Now all of this history is well and good—but how does it apply to the situation we find ourselves in today, in 2010? 
Very simple: I have been arguing that Treasury bonds are in a bubble, as they have become the New & Improved Toxic Assets. I have further argued that, at some point in the future, the markets will realize that Treasuries will never be repayed, and if they are, they will be repaid in debased dollars. Therefore, I have argued that when such a realization occurred, the markets would begin exiting Treasuries, and go to commodities as a safe haven. 
Contrast this with 1979: At the start of the ’79 Oil Shock, commodity prices rose because dollars were chasing commodities. These dollars weren’t fleeing from Treasury bonds—if they left Treasuries, it was simply as a byproduct of going towards commodities. As more and more dollars went towards commodities, those commodities bid themselves up, creating inflation. 
So in a practical sense, the period we are living in now and the period just before the Oil Shock are identical: In both cases, dollars were poised to chase after commodities, following a triggering event. In ‘79, it was the fall of the Shah. In 2010, we are waiting for our moment to exit Treasuries.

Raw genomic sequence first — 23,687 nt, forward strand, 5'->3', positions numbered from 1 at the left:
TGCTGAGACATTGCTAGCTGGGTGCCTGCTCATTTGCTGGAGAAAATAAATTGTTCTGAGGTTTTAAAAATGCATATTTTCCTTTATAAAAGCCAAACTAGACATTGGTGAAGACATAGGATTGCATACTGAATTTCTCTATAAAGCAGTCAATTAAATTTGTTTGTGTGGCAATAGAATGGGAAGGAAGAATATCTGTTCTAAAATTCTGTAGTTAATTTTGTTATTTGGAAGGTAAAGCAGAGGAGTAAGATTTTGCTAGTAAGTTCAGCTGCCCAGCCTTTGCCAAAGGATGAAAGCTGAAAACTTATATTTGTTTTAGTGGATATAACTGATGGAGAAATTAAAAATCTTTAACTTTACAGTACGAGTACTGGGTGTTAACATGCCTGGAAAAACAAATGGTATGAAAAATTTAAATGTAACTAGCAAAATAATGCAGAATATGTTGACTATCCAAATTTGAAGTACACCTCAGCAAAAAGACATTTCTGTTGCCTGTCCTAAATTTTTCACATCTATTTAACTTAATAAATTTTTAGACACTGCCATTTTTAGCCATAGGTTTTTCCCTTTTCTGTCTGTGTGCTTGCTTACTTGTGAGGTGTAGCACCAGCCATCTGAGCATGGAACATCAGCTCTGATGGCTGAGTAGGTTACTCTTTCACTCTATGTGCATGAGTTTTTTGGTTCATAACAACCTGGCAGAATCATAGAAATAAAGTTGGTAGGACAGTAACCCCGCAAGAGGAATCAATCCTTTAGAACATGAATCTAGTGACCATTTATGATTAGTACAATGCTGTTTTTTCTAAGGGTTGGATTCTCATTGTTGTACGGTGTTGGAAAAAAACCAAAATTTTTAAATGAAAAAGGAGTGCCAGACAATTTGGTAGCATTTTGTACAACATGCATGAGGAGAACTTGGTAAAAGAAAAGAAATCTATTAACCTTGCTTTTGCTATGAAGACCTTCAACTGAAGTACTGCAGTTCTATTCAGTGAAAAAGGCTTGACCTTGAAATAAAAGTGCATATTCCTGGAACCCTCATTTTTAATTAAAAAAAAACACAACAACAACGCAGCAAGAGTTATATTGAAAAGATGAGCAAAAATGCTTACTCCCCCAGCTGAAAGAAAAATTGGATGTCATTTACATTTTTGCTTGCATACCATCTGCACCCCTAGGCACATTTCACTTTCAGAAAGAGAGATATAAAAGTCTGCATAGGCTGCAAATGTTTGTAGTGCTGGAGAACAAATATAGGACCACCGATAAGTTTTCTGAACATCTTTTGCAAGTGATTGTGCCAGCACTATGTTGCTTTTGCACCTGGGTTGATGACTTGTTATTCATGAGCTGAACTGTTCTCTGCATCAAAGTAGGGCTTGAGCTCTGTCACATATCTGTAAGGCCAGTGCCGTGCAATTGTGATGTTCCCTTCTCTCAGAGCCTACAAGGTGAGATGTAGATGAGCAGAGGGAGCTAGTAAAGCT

Therefore, one can look at the events of ’79–’82 as a dress rehearsal for what I think will happen today, and in the immediate future, if and when the Treasury bond bubble pops: 
Like in ‘79, there will be a crisis that will trigger a run on commodities. Like ’79, the inflation index will start to pick up. Like ‘79, this will create hyperinflationary distortions in the American economy, which will be seen at least initially as “stagflation”. 
In my previous writings, I had originally thought that, when the moment arrived when markets lost faith in Treasury bonds, commodities would go hyperbolic immediately, or within a very short time frame.